RACHEL MARTIN, HOST:
After a lot of made-for-TV toing and froing about who has the authority to reopen the American economy, the White House released new guidance saying it's up to the states.
STEVE INSKEEP, HOST:
Which did not stop the president from throwing out a date again. He said yesterday that he thinks some states should be able to open for more business by May 1. Dr. Deborah Birx of the White House pandemic response team said something different.
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DEBORAH BIRX: We did not put a timeline on any of the phases. We want the governors, with the data that they have, community by community, to be setting up those timelines.
MARTIN: To talk about what is in the guidance, we've got NPR's global health correspondent Nurith Aizenman. Hi, Nurith.
NURITH AIZENMAN, BYLINE: Good morning.
MARTIN: So we heard Dr. Birx there saying that there are going to be some phases. What exactly is in these guidelines?
AIZENMAN: Well, they're short on specifics. States are going to have to figure out a lot of this for themselves. But that said, as you say, the proposal is that they open in three stages. To give you a flavor, Phase 1 looks a lot like the current stay-at-home situation, except if you're not in a vulnerable category, like the elderly, you can socialize in groups of less than 10 people. Telework is still encouraged. But employers can bring some people back in the workplace.
Phase 2 - now it's socializing with up to 50 people. Schools reopen. Nonessential travel can resume. Phase 3 - even vulnerable people can go back in public if they keep six feet apart. Everyone's back in the workplace. But still, large venues like churches, sports arenas have to make sure people can sit at a distance. And, all along, states will be keeping an eye on this system the U.S. has for flagging sudden rises in flu-like cases as a kind of early warning sign to alert them if, oops, the virus is spreading again.
MARTIN: So we hear President Trump talking about May 1. But when can states go into phase one?
AIZENMAN: Well, there are criteria that states have to meet before they can start phase one and then again before they can advance to stage 2 and to stage 3. For instance, over the last 14 days, confirmed COVID cases need to be trending down. So do the percentage of tests that are coming back positive and also cases of people with COVID-like or flu-like symptoms. And the states' hospitals have to be able to treat everybody and test their health care workers. But here's the problem. While health specialists say, sure, states need to have a downward trend in their cases before they can open up, that's just one of several targets they say states need to meet. And the rest of those targets aren't in these guidelines.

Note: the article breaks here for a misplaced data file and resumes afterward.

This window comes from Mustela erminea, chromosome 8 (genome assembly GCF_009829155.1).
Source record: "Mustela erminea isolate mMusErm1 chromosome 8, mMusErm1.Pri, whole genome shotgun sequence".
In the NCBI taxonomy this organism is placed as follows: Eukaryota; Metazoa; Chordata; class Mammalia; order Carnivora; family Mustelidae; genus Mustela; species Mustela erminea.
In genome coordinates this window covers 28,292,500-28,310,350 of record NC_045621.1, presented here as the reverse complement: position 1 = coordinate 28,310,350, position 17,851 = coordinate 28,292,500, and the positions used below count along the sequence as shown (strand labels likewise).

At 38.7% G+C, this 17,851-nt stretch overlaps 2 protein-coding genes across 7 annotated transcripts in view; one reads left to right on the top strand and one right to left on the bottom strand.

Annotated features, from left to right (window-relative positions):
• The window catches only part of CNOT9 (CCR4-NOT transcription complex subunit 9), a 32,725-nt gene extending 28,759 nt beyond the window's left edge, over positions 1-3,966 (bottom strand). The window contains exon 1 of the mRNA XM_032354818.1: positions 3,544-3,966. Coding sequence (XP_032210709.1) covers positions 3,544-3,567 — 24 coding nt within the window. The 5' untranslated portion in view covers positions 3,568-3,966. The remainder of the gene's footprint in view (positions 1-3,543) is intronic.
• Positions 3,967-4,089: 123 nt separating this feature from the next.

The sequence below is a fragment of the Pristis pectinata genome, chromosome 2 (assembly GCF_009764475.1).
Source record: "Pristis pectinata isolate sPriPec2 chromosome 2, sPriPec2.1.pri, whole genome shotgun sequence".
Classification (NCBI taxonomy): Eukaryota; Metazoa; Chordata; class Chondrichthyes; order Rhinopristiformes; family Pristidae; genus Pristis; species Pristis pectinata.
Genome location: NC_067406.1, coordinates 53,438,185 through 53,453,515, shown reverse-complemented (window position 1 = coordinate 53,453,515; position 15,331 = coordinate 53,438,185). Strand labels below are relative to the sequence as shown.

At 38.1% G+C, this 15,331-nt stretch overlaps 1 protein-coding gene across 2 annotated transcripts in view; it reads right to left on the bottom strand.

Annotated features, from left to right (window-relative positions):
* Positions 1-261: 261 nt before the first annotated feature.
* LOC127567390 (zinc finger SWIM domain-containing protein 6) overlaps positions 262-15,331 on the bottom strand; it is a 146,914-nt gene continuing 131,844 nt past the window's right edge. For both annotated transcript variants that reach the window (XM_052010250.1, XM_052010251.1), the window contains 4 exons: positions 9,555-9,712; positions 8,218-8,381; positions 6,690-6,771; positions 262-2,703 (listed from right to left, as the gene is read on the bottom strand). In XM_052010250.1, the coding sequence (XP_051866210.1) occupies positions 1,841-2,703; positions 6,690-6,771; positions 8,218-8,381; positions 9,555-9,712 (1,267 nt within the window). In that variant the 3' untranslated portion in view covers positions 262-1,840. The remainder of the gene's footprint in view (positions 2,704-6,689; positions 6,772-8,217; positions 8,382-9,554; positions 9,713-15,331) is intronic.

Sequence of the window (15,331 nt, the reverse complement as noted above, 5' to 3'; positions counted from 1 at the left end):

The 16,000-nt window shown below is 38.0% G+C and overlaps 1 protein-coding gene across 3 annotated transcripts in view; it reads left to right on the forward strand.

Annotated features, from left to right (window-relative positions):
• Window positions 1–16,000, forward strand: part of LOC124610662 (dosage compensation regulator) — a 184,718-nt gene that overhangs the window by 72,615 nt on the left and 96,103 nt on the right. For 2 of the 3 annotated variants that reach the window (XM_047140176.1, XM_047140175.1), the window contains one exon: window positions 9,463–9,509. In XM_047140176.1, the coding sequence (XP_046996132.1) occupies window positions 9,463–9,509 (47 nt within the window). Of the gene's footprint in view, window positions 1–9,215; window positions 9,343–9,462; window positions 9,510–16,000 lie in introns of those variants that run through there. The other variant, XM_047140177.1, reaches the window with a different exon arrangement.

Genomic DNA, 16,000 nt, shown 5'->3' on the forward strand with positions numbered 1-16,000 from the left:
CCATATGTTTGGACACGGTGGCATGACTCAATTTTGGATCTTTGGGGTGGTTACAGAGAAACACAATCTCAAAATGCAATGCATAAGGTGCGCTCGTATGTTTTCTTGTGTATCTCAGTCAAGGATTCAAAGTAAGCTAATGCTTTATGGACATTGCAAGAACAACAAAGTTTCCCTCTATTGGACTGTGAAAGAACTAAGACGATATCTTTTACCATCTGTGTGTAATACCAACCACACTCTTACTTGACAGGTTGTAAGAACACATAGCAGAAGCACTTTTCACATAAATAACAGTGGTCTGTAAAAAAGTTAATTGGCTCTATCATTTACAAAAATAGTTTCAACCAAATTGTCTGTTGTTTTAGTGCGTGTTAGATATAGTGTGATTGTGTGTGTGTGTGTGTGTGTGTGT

MARTIN: So what's missing here?
AIZENMAN: For one thing, the guidelines don't say how low your case count needs to get, just that the trend should be downward. Also, in countries that managed to control their outbreaks without resorting to drastic social distancing, the consensus is what made the difference is having these rapid reaction teams that quickly identify anyone who's been infected, trace their contacts, test those people, isolate and quarantine as needed - you know, basically detecting and quashing any new rise in cases before it can start a whole new flare-up, because remember, the virus is still out there. And the vast majority of us remain vulnerable to it. So public health specialists say before states open up, they have to have enough capacity to test everyone who is infected and trace their contacts.
MARTIN: Right. We've heard so much about this. We need testing. We need contact tracing. Do the guidelines say anything about those things?
AIZENMAN: They do note that states need to have that ability. But they don't tell states how to determine if they have enough. And at the press conference last night, officials basically just said that, oh, that's not going to be a problem. But NPR's reporting indicates that it is still a problem. State labs and hospitals tell us they can't get enough chemical reagents, can't get enough swabs. So by that measure, very few, if any, states are ready to open up.
MARTIN: NPR's Nurith Aizenman. Nurith, we appreciate it. Thank you.
AIZENMAN: You're welcome.
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MARTIN: All right. For the first time in decades, China's economy has actually gotten smaller.
INSKEEP: China's government released the numbers yesterday, announcing a 6.8% decline in the first three months of 2020. The coronavirus put an end to almost half a century of constant growth for China, sometimes very rapid growth, growth that made China the world's second-largest economy.
MARTIN: We've got Jonathan Cheng with us. He's the China bureau chief for The Wall Street Journal. He joins us from Beijing on Skype. Hey, Jonathan.
JONATHAN CHENG: Hi there.
MARTIN: Can you just give us some context, explain exactly how hard the coronavirus has hit China's economy? We know the number. But what other metrics do you see or can feel that explain this?
CHENG: Well, obviously, China is an important part of the global economy. It's the world's No. 2 economy. And it's grown almost a hundredfold from 1976. That was the end of the Cultural Revolution. That's when Mao Zedong died. And that's when China roughly began its reforms that's led it to where it is today. And so over that whole period of more than four decades, we've never seen China ever have a negative quarter in any case until now.
And, obviously, we knew that the coronavirus was a big deal. It started, you know, hitting China in mid-January. And it's basically shut down the country now for more than two months. So we're a little bit ahead of the curve here. So we knew it was going to be bad. I think the question was, how bad was it? And how honest would the Chinese government be with its numbers? And what we find today is that it has been relatively honest. I mean, negative 6.8% is really bad. We were expecting positive 6% coming into this quarter.
MARTIN: The Chinese government is acknowledging that this is a devastating hit?